The highly anticipated ECCO-EFCCA Patient Guidelines have been presented at a Press conference on March 16, 2016 at the RAI Amsterdam Congress Center, preceeding the 11th ECCO Congress.
In December 2014 the European Crohn’s and Colitis Organisation (ECCO) organised a meeting with IBD Patient Association Representatives and ECCO National Representatives (both nurses and physicians) with the aim to improve patient care and the quality of life for patients with inflammatory bowel disease (IBD). Patients, physicians and nurses were assembled in focus groups and reviewed topics which are of high relevance to patients. The overall outcome of this meeting was that there was an imminent need for patient guidelines. These patient guidelines will help patients to understand the latest clinical research and to provide them with valuable information on their disease.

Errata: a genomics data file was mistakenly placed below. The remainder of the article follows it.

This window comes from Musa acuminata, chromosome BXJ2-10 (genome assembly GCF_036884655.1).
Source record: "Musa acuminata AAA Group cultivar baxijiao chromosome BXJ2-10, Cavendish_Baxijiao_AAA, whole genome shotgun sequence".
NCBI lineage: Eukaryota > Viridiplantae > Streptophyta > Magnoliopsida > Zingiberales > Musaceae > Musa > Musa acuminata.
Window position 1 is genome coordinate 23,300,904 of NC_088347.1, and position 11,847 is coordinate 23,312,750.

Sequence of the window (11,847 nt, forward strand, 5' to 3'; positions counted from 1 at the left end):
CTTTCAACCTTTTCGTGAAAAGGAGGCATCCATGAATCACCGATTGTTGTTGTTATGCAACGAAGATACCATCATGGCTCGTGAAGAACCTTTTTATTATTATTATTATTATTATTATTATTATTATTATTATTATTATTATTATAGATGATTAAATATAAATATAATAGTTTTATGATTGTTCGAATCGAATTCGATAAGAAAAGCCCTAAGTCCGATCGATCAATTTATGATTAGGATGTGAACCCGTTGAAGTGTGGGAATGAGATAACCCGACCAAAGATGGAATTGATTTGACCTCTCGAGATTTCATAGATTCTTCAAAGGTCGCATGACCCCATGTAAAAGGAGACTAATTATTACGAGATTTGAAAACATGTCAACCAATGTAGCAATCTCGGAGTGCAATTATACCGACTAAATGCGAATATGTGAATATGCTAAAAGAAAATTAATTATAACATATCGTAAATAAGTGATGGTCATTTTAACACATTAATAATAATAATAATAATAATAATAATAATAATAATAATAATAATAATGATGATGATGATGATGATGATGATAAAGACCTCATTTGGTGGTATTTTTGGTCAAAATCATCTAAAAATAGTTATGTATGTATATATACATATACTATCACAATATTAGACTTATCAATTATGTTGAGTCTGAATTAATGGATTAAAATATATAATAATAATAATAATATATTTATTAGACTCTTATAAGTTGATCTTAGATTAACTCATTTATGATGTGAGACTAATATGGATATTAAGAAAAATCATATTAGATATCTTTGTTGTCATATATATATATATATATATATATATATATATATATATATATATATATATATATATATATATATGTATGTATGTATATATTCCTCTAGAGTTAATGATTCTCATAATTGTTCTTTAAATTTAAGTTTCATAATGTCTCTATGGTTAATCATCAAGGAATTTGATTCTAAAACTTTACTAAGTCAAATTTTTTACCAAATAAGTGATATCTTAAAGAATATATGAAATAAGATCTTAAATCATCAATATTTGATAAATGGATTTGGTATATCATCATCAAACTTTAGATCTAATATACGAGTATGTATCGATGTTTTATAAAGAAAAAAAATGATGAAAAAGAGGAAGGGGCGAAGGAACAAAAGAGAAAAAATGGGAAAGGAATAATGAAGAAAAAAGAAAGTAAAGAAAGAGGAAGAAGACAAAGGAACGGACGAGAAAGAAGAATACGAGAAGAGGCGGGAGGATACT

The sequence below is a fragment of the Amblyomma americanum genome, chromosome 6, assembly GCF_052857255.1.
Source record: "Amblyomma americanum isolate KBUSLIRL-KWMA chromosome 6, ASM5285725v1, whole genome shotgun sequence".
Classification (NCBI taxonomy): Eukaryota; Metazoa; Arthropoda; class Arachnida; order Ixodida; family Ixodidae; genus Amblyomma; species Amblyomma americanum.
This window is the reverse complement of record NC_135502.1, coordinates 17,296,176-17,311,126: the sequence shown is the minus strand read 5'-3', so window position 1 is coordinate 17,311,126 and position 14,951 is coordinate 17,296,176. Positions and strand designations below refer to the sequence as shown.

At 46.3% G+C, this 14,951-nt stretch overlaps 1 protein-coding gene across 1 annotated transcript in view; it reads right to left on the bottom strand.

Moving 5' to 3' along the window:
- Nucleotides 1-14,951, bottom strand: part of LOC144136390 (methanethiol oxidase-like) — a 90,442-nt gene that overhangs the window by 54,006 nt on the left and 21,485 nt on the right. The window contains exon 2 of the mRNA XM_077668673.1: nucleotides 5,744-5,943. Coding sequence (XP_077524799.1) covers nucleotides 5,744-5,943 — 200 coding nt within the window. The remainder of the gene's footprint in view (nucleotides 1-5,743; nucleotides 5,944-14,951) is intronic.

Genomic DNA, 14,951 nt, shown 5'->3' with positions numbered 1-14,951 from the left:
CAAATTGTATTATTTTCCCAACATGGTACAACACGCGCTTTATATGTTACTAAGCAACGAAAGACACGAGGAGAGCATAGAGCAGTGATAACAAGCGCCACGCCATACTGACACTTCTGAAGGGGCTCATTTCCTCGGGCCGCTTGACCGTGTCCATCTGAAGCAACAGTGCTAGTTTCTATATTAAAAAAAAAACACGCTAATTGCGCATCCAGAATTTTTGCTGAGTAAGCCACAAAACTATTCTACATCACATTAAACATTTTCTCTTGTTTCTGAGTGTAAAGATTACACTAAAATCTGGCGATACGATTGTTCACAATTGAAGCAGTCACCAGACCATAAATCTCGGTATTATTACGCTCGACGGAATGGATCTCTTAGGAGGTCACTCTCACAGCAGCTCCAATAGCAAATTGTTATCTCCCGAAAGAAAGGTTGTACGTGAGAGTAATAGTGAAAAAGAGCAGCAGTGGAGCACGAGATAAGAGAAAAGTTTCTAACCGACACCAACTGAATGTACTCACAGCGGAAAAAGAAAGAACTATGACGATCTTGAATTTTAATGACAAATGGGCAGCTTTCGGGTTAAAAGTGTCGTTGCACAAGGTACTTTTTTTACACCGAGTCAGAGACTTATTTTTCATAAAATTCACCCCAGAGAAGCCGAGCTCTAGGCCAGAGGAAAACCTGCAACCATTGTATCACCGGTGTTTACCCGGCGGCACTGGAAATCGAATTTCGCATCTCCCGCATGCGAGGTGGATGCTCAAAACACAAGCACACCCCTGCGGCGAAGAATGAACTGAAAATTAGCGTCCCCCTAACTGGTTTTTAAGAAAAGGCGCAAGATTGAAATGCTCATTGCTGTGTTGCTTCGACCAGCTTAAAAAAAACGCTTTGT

Following the meeting in December 2014, ECCO joined forces with the European Federation of Crohn’s and Ulcerative Colitis Associations (EFCCA) in order to develop the ECCO-EFCCA Patient Guidelines. Two taskforces, one focusing on Crohn’s Disease and the other one on Ulcerative Colitis, were formed. Taskforces consist of patients, physicians and nurses from different European countries. The working groups are responsible for selecting statements from the existing ECCO Clinical Guidelines which are most relevant to patients and for translating these statements into patient language.
Watch an INTERVIEW (click here) with one of the Chair of the Patient Working Group, Martin Kojinkov, EFCCA Board member,
For more information please contact the EFCCA office.